Smoking rates in England have fallen to their lowest rate in over eighty years1 despite this reduction, smoking remains UKâ€™s biggest preventable cause of premature illness and mortality2. It has been acknowledged that specialist Stop Smoking support programmes have helped reduce smoking prevalence3. However, service uptake and quit rates vary dramatically particularly within London4. There has, been little research into the reasons for these variances. This study aimed to explore potential variables contributing to the variability and collated information on: advisor smoking status (historic and current), attitude towards smoking, and number of patients recruited onto the stop smoking programme, to assess what impact, if any, they had on clinical effectiveness. This study implemented a quantitative cross-sectional survey design, consisting of Stop Smoking advisors (n=159) from 24 London boroughs. A regression analysis was carried out using an ordinal logistic regression. It was found that proportion of time spent delivering stop smoking support was the only significant variable that positively impacted on self-reported quit rate with an odds ratio of 1.32 (95% CI, 0.78 to 0.48), Wald Ï‡2 (1) = 45.816, p < 0.05. The regression model showed no significant impact of the other variables investigated. This study concludes that tobacco status - current or previous - is not shown to affect smoking cessation practitioner success rate. This result could help to encourage the ethos that smoking cessation advisors do not have to have been smokers in order to be effective at providing support and reinforces the need for specialist support services as previously suggested 5.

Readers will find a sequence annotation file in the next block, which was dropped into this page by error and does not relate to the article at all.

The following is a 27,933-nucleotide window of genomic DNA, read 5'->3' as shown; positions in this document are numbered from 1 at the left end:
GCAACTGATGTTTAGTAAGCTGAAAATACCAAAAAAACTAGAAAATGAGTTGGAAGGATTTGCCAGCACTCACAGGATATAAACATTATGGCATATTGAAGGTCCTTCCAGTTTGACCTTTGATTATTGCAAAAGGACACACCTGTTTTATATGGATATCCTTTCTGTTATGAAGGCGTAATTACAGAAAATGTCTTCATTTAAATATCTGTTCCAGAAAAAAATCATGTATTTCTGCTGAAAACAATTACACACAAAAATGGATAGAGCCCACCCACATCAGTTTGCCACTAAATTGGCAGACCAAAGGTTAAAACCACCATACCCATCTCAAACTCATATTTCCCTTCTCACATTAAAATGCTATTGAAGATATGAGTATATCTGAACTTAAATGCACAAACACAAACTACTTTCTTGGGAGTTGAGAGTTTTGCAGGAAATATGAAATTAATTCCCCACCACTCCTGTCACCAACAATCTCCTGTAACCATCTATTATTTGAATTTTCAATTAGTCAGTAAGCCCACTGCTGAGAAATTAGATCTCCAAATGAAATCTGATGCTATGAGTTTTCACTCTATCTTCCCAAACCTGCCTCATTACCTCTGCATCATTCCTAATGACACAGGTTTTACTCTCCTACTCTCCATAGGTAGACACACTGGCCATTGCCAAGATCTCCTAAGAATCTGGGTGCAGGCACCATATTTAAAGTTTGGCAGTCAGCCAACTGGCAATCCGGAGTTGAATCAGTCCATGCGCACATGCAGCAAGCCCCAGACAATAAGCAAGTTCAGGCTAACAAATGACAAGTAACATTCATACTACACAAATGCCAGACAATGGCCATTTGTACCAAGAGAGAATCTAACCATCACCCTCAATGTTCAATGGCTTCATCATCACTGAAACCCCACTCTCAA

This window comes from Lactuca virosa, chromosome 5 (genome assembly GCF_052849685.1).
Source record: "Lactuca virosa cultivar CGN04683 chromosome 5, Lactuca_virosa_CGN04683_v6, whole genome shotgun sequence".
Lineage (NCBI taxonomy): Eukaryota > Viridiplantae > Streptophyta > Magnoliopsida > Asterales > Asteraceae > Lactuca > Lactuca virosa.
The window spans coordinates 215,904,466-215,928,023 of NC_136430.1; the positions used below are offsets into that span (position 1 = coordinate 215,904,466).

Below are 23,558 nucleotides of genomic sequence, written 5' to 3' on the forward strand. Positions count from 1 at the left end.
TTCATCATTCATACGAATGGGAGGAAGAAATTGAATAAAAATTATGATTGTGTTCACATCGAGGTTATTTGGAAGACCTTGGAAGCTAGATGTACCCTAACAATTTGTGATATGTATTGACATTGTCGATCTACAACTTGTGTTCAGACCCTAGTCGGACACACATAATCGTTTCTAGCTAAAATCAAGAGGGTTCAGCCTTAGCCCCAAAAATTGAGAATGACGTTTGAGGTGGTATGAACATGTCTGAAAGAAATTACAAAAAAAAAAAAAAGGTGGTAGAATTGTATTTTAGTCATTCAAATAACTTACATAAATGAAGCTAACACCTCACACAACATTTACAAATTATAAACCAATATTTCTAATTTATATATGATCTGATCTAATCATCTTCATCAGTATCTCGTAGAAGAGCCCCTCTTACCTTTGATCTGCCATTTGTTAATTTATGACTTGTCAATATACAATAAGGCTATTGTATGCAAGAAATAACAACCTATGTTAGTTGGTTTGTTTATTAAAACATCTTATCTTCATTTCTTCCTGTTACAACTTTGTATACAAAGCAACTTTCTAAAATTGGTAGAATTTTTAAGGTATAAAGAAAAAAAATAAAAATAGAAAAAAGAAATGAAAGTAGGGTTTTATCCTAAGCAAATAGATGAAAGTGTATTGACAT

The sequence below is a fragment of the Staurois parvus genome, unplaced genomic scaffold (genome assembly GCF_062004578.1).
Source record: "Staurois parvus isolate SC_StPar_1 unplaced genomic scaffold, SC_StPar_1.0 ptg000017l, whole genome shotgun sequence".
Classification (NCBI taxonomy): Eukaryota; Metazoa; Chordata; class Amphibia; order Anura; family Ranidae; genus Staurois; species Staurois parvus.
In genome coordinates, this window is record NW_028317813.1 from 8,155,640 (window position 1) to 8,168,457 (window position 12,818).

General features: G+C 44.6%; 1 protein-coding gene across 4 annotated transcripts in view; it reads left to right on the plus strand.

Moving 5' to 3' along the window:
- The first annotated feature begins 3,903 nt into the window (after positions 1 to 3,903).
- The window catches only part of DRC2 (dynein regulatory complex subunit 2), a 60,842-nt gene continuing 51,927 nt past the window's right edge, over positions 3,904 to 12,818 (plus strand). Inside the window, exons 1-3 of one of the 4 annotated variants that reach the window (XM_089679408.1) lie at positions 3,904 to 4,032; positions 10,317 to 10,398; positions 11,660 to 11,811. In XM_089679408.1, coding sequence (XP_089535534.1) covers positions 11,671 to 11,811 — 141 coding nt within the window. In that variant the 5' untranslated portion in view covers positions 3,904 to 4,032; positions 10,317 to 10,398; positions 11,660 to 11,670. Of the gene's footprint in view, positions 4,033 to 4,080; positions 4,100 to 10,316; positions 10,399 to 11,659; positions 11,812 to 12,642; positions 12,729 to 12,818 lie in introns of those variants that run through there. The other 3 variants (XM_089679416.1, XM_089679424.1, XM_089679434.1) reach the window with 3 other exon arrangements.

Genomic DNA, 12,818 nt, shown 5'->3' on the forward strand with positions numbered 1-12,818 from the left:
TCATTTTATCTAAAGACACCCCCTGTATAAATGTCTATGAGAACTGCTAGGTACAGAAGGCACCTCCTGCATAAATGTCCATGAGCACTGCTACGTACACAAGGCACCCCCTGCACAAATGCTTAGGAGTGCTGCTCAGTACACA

|Publication status||Published - 2016|
|Event||UK Nicotine and Smoking Cessation Conference 2016 - London|
Duration: 9 Jun 2016 → 10 Jun 2016
|Conference||UK Nicotine and Smoking Cessation Conference 2016|
|Period||9/06/16 → 10/06/16|